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Dracut School Administration Pleased With MCAS Improvement

Nov 29, 2016 03:21PM ● By Andrew Sylvia
Wicked Cornhole

 The Dracut School Committee went home pleased overall on Monday night following a 2016 MCAS score recap focusing primarily on year-to-year growth.  

In a presentation looking at MCAS scores from each of Dracut’s public schools, Superintendent Steven Stone praised the work of his staff, stating the district’s median student growth percentile had increased in each of the four years.

Dracut’s student growth percentile, which compares a student’s individual test scores from a year-to-year level, indicated that 70 percent of students participating in Spring 2016 tests exhibited “moderate to very high” growth. In comparison, only 47 percent of Dracut students achieved the same threshold in Spring of 2008. 

However, just over half of Dracut’s students were identified as “failing” or “needs improvement” in the Science portion of this year’s test. Statewide, 46 percent of students fell into one of those two categories.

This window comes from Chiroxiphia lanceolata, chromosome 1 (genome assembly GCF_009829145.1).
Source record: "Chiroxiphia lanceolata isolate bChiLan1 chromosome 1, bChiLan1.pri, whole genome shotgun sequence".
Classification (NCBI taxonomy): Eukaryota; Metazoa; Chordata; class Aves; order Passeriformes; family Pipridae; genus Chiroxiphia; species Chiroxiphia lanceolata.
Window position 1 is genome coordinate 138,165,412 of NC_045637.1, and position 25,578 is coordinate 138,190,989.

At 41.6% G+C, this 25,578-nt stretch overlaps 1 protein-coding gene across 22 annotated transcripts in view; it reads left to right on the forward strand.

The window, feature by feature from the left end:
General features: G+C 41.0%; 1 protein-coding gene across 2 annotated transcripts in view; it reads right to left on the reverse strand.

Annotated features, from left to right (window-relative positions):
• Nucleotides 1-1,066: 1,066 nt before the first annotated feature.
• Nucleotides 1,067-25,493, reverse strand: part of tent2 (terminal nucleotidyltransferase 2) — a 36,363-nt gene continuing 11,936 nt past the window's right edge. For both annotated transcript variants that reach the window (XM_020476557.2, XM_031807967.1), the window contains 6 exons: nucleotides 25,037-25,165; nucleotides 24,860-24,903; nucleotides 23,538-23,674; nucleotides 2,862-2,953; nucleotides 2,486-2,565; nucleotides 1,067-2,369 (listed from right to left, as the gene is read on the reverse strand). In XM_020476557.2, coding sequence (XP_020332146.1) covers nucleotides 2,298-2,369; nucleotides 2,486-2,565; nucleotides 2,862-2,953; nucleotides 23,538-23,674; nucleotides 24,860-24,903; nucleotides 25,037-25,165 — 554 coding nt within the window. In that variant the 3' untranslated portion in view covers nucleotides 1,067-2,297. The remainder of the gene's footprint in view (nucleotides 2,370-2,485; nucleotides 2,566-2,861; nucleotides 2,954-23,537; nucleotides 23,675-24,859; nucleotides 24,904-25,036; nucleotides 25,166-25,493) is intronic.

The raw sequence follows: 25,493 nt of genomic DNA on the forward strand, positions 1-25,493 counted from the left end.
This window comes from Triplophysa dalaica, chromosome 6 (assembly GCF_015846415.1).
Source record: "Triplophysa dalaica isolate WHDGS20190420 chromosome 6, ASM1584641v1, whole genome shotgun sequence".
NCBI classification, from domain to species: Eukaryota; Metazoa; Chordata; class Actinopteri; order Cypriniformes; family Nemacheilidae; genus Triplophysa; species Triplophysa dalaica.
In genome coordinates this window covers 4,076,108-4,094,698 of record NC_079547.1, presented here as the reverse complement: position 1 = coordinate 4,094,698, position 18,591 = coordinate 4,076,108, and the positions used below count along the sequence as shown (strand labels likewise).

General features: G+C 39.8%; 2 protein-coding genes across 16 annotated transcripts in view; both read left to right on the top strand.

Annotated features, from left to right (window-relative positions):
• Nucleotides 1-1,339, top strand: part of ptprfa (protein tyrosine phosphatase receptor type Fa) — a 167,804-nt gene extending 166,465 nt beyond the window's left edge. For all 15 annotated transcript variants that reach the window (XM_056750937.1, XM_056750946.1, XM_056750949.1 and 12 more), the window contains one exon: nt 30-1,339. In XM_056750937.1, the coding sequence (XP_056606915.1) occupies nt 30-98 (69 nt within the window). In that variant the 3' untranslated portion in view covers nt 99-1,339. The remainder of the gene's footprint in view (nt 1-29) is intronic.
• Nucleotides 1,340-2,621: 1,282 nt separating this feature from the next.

In Math, 46 percent of Dracut students fell into one of those categories. In English Language Arts, that figure was 30 percent. 

There, Stone indicated that part of the problem came from the state’s transition from the MCAS toward the Partnership of Assessment of Readiness for College and Careers, also known as PARCC. 

During his presentation, he told the committee that the transition had been causing changes to the test each year. In particular, the questions given on the test now had become much more in-depth and required additional technological resources, which Stone said was a weakness within the school district.

Although achievement results for the overall district were not spectacular, only 23 percent of students at Dracut High School fell into the two lower categories, a result that School Committee Member Betsy Murphy called “amazing.” 

Stone also noted that the Massachusetts Department of Elementary and Secondary Education believed that Dracut’s strategies to correct stagnating achievement scores elsewhere, especially with special education students, were on the right track.

“I don’t understand why anyone would want to bring their children to a charter school instead of public schools after seeing scores like this,” said School Committee Member Daniel O’Connell. 

A list of MCAS results for Dracut and other school districts in Massachusetts can be found here

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